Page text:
6.1 Freshwater management

Local government: Results of the 2004-05 audits.

Regional councils are responsible under the Resource Management Act 1991 (the RMA) for managing the freshwater resources in their regions. This is not a simple task – it requires the councils to manage competing priorities to both use and protect our freshwater resources.

In May 2005, we published a report of a performance audit that looked at how the RMA framework had been implemented by the Horizons Regional Council and the Otago Regional Council to manage freshwater in their regions.1

These 2 councils were selected for audit not because of any particular performance issues but because we wished to identify regional councils with pressures on the allocation and quality of water that had plans in place for water management. While we looked at only 2 councils, we expected that the main messages from the audit would be valuable for all regional councils.

The audit focused on 4 aspects of the activities of regional councils in managing freshwater – planning, implementation, monitoring, and acting on information.

Overall, we found that Horizons and Otago Regional Councils had made good progress in some areas, such as planning and implementing water allocation frameworks, but that they needed to make improvements in other areas – particularly compliance, and effectiveness and efficiency monitoring.

Some of the main messages from the audit include:

  • Planning documents can be significantly improved by including simply worded, measurable objectives that clearly set out what the plan intends to achieve, and specifically outlining the environmental state sought.
  • Procedures for monitoring the effectiveness and efficiency of policies and methods should be linked to specific policies and methods. These should be set up while the plan is being developed. Effectiveness and efficiency monitoring is essential to determine which parts of planning documents achieve the desired goals and which do not – and therefore where improvements are required. New requirements to publicly report the results of this monitoring at least every 5 years mean that councils will need to improve the way in which they plan and carry out effectiveness and efficiency monitoring.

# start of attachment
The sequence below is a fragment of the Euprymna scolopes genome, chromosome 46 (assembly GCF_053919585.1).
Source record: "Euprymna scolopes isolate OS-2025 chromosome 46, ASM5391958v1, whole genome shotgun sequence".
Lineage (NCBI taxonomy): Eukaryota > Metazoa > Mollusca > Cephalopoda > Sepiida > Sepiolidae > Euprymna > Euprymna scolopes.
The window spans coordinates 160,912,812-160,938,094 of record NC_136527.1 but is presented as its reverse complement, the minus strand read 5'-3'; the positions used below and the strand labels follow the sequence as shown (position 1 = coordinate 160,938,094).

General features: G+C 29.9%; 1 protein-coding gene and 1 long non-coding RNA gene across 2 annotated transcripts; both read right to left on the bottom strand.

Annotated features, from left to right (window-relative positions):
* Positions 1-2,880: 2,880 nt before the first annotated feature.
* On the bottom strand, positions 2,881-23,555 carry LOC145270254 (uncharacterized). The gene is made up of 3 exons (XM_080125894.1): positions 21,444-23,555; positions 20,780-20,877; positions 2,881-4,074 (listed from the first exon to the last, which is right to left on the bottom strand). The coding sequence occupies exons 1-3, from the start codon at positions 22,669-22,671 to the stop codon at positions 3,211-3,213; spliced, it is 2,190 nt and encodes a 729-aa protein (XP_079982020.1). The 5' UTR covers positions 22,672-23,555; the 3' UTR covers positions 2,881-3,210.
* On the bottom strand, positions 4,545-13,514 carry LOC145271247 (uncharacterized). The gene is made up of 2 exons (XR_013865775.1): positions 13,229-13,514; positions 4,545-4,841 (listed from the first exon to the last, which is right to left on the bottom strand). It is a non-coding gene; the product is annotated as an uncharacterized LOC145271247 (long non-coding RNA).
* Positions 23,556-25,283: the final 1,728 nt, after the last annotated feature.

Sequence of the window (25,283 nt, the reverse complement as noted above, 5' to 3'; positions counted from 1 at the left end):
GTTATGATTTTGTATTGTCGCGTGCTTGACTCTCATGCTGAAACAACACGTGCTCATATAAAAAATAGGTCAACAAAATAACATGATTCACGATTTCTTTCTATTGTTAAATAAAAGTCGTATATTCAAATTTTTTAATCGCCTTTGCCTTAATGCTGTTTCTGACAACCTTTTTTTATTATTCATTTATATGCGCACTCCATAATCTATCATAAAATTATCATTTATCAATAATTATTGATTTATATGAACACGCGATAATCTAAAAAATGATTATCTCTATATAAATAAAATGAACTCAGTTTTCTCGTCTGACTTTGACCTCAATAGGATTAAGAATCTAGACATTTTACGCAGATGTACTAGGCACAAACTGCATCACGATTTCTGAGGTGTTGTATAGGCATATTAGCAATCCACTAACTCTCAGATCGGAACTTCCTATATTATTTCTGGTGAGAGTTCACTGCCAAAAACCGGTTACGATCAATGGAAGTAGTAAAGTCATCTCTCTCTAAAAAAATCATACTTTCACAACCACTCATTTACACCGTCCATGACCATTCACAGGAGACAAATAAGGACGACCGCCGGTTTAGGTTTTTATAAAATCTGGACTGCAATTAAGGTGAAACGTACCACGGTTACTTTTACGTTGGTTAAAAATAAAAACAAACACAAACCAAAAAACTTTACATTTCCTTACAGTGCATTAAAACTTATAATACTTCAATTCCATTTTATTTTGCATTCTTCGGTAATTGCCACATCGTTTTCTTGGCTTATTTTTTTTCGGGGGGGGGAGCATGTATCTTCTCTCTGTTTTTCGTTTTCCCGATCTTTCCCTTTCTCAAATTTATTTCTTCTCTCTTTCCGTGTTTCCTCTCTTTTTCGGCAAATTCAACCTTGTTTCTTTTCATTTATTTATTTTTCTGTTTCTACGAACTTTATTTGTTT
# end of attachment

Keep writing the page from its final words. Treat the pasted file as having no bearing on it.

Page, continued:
• It may be timely (as councils prepare second-generation planning documents) for regional councils and territorial authorities to review their procedures for permitting intensive agricultural activities where significant effects on water quality are likely.
  • Where water quality is significantly degraded, or likely to become degraded, by non-point source discharges, it may be necessary for regional councils to regulate to reduce the effects of these discharges, or to strengthen the regulation that exists. This may include (but is not limited to) requiring nutrient budgeting, reduced fertiliser application, or the planting of riparian margins.
  • Responding to complaints is part of the “public face” of regional councils. When members of the community perceive that regional councils are not fulfilling this role, they can become frustrated and lose faith in the council’s ability to protect the environment. This, along with reducing the negative effects of environmental incidents, is an important reason to promptly respond to, and investigate, pollution incidents.

1: Horizons and Otago Regional Councils: Management of freshwater resources, ISBN 0-478-18133-7.

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